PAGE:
It is strikingly obvious that young Quebecois filmmaker Xavier Dolan has got the strongest grip on an expansive, articulate cinematic vision of his own. Written, directed, produced and headlined by himself, J'ai Tue Ma Mere plays like a semi-autobiographical therapy that x-rays the flailing relationship between a closeted teenager and his mother. If anything, the end result is an interesting change of pace from the all-too-resemblant mainstream filmscape here in Quebec. Unfortunately, the whole exercise is also a pretty good reminder why film school students are usually asked to go through more than just a couple of rewrites before they are given cameras and proper distribution.
Not that J'ai Tue Ma Mere is too personal for its own good, for nearly everyone who's been through adolescence can relate to those strange and devouring breakdowns concerning the mommy'n'daddy relationships. Really, it's not so much about *why* than it is about *how* the communication deteriorates, and Dolan clearly understands that-- indeed, the motives that push Hubert Minel and his mother into their confrontational crazes aren't tragic or insurmountable, but they are indeed evidence that the two have grown to be different, separate human beings. Incompatible manners, opposite tastes in aesthetics, dissimilar priorities... all of these issues ring true. We come very quickly to understand that the problematic nature of bond exists mostly because both are forced to fit into the mother/son mold, and that Hubert would very probably like his mother if she simply wasn't his mother. But Dolan doesn't seem to trust his scenes on their own, and what bubbles underneath the facade is quickly brought to the surface-- all thanks to uneven subjective fantasy flashes, or redundant black-and-white intermissions full of closeups in which Hubert directly speaks the camera.
For its few genuine moments of raw emotion, the film ends up feeling much too didactic, and not solely because of what is said about what's happening onscreen, but also because of how precious little is shown without commentary-- Dolan's directing is a bit of a mixed bag. He evidently tries an ambitious patchwork of style effects, a few of them superb, a few of them just bad and a whole of them simply too obvious. The unease isn't expressed, it's highlighted; the sorrow isn't evoked, it's spilled everywhere; the frustration isn't channeled, it's jolted right out of proportion. His stylistic choices aren't organically brought into the story-- they emerge rather loudly, distancing us from the picture. The cramped, purposedly flat compositions coated with low lightings also make sure everything we watch has to happen in a boxed-in universe, even when it's not about Hubert and his mother. For example, the gentle connection he feels with a caring school teacher (played by Suzanne Clement), is even handled with the same visual heavy-handedness. We are left to wonder if all human rapports in J'ai Tue Ma Mere are meant to look so suffocating, or if the mise en scene simply plays it sullen for style's sake.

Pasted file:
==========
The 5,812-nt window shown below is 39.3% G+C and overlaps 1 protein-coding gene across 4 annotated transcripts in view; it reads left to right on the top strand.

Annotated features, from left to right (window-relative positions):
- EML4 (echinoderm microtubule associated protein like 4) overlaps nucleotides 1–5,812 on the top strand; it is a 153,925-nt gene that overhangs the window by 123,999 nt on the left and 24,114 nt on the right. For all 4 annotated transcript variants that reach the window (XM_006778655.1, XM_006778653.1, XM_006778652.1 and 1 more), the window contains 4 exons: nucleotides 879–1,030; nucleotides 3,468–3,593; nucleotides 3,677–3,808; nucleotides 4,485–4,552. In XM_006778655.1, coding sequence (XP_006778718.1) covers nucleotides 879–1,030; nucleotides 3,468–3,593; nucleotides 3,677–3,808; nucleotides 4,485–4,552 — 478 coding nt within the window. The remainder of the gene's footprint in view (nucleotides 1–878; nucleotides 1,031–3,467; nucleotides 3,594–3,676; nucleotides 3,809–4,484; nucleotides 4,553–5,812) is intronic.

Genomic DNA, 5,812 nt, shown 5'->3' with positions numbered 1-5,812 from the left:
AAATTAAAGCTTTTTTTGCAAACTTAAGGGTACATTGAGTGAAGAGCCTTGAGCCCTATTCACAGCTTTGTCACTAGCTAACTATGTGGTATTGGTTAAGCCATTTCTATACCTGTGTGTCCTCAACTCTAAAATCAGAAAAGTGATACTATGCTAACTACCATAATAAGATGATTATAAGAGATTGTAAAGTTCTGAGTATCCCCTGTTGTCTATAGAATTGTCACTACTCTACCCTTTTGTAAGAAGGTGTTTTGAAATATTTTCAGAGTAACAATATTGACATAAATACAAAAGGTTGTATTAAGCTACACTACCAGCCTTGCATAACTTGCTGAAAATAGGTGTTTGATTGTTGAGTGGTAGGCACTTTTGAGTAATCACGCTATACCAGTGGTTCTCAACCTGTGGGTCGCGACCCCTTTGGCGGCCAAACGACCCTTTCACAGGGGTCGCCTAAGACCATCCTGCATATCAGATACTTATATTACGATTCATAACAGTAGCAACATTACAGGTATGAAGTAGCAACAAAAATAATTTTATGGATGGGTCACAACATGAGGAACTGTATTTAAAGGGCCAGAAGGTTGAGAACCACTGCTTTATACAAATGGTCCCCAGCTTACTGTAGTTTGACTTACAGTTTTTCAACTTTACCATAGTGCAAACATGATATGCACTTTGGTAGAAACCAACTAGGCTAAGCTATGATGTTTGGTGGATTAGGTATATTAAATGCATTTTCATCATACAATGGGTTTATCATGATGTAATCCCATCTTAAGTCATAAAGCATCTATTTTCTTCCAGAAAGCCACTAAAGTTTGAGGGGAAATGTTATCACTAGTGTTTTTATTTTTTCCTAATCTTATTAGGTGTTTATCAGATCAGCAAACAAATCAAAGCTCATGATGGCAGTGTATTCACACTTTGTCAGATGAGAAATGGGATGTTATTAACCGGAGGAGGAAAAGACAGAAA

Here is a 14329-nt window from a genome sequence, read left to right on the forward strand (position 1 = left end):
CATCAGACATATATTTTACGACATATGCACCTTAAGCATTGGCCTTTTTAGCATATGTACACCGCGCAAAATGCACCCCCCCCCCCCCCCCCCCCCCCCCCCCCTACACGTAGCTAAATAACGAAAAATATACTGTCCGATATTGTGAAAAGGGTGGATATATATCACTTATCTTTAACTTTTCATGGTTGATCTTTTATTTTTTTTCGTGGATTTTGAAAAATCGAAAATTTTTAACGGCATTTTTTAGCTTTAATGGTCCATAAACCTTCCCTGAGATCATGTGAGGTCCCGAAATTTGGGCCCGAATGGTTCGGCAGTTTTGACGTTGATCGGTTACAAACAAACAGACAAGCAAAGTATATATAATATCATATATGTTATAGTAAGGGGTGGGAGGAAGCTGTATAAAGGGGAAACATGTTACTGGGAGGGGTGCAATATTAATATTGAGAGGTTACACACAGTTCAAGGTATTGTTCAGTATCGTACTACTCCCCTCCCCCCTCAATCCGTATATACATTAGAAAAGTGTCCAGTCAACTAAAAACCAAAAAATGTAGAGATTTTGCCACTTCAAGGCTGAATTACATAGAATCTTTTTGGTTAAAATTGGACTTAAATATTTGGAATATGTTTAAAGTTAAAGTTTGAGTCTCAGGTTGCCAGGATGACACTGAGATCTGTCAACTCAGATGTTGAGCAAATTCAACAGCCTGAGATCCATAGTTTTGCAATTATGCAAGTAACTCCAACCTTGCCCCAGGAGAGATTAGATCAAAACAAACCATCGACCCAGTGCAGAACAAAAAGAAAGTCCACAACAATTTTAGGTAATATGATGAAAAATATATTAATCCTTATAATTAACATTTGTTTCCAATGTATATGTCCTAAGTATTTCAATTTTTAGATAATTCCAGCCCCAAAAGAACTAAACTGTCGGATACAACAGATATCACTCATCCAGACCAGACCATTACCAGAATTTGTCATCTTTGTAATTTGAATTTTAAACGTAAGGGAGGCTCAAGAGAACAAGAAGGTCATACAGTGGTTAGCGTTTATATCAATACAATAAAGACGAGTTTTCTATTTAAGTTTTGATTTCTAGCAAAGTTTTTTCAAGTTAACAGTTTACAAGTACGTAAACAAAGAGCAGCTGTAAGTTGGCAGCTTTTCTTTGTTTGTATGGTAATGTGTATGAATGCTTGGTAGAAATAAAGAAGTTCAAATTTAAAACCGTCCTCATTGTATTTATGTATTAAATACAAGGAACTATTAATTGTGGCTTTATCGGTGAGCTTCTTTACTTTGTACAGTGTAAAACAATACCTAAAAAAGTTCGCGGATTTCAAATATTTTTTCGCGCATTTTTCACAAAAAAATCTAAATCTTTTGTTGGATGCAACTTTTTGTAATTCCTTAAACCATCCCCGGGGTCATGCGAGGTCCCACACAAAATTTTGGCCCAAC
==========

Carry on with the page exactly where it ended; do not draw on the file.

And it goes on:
Even if the central characters are meant to occupy all the space in the film, we get the feeling that their surroundings are underdevelopped. Indeed, the supporting players often dive into outright caricature, leaving them as cyphers that hardly seem to exist outside of their purpose to the main conflict. Therefore, the artistic boyfriend & his outrageously cool mum, the distant father, the kindhearted teacher and such all appear to have no intrinsec personality, even if the are portrayed by skillful performers. Really, Dolan only seems to keep the focus for himself and his mother, which is on par with the film's goals but leaves little breathing room or nuance for every other element or theme in the film. The character of Hubert himself only elicits shades of sympathy, and the tendency that Dolan has to victimize him (he is attacked by homophobes later in the story, and he decides to say nothing) badly contrasts with the unrelenting arrogance that surrounds his persona & motives. His performance is very mannered, to say the least, but at least it serves the character just right. He nevertheless manages to draw a brave, full-on portrayal from Anne Dorval, who brings a distinct sensibility to a role that easily might've been played as hysterically as her son's. The quality-varying dialogue sounds just right when she delivers it, and she sells her tremendous confusion and anger without doing it too broadly.
Nevertheless, we can sense that this whole introspection isn't something that has had enough time to cook, and while I'm all for capturing feelings while they're fresh and untouched (especially when working with the theme of adolescence), J'ai Tue Ma Mere is a film that might have benefited from a more succint approach, or at least a couple more years of gestation. It's enough to see Xavier Dolan's obvious talent and cinematic ardor, but as a film experience, it doesn't go down very smoothly. J'ai Tue Ma Mere remains interesting in its essence, but it sadly tells too much and shows too little.